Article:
arouses the ire, especially of Lowland Scots is the suggestion that
"their" national dress, to which their only claim is that of
successful commercialisation, should have been invented by an
Briefly, the story goes that Thomas Rawlinson, an English
ironmaster working in Lochaber, took to the belted plaid (3) and,
finding it rather hot for office wear, removed the top half and
wore it thus, also introducing it to his workforce. Other versions
of the story credit a Regimental tailor, a friend of Rawlinson
named Parkinson, with putting the finishing touches and Iain
MacDonell of Glengarry with spreading the word. We can read that
very poor people also wore the single width of cloth although, on
balance, it would seem preferable to use one's outer clothing as
bad clothes rather than suffer an inadequacy of both. All this
sounds fine, until someone (4) belted a length of single-width
cloth round his waist and went for a walk, when he found that his
'kilt' fell out of the belt embarrassingly quickly.
Under these circumstances, Rawlinson and his friends would have
been in the position of sitting round a table with a virgin length
of cloth (5), saying to themselves "Let's invent the kilt",
something that would have called for much deep thought from an ab
initio standpoint. The 'drawstring' plaid changes all that;
Rawlinson had only to get the idea, and it is nearly always the
newcomer who finds the status quo unsatisfactory and does something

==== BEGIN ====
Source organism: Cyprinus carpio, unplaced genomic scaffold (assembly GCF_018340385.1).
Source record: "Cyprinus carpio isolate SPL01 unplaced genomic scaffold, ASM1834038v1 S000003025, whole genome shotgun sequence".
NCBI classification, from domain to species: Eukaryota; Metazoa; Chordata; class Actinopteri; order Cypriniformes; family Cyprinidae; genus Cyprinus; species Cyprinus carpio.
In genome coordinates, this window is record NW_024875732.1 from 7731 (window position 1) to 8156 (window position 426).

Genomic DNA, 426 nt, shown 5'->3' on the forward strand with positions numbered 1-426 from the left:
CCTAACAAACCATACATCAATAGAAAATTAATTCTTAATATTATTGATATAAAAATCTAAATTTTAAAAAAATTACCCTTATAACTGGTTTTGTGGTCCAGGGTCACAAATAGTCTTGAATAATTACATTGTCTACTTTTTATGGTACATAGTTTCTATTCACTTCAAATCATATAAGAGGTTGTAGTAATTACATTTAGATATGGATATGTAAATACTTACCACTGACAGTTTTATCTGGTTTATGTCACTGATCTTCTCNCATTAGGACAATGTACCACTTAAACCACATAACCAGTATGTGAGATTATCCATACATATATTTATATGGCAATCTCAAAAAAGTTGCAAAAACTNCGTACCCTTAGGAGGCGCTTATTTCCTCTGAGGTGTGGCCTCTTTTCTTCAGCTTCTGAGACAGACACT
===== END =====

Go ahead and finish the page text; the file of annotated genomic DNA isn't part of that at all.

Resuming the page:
about it. Parkinson came along and said "Let me tidy that up for
you" and Glengarry to see it and say "What a good idea! I'll have
Postscript: Since that article was written,
more historical references have come to light:
a. An 18th Century account describing how the Highland gentleman
dressed indicates that belt loops were used, at least by the
style-conscious, to keep the kilt in position. [Memoirs de la
b. Another account in the 19th century suggests a series of
loops on the inside of the plaid at intervals corresponding with
the width of pleating (about 4 to 6 inches). A cord is passed
through the loops, drawn tight to form the pleats, tied around the
waist - and the kilt is formed in record time!"
c. An account has been discovered that talks of loops for a
broad belt on the outside of the plaid which would appear
to be the most sensible solution to a problem possibly invented by
modern commentators and non-existant amongst the ancient wearers of
the great plaid!
1. Ian McBride, whose father, Angus, a well-known
illustrator of works on military uniform, found by experiment that
the ankle-length shirt of mail, so often depicted, would knock the
wearer's feet from under him when he began to walk.
2. There is in fact no such thing as a feile mor
and the term is an anachronistic back-formation. There was the
feile and the little feile and that was all. Anything more mor than
the feile would have been pretty difficult to handle, especially in
3. As well he might have. John Taylor, 'The
King's Water Poet':- "Their Dress..." "Any man of what degree so
ever that comest among them must not disdaine to wear it...."
4. D.C. Stewart.
5. Plaids for the Grant Independent Company at
that time were six ells in length, requiring twelve ells in all
No one really knows where the word tartan came from. It could have
been from the French word tiretaine which referred to an
amount of material or, the Spanish word tartana which
meant a fine quality cloth.
The word plaid comes from the Gaelic plaide (pr: pladjer)
and means a blanket but in North America people use it as a general
word meaning tartans.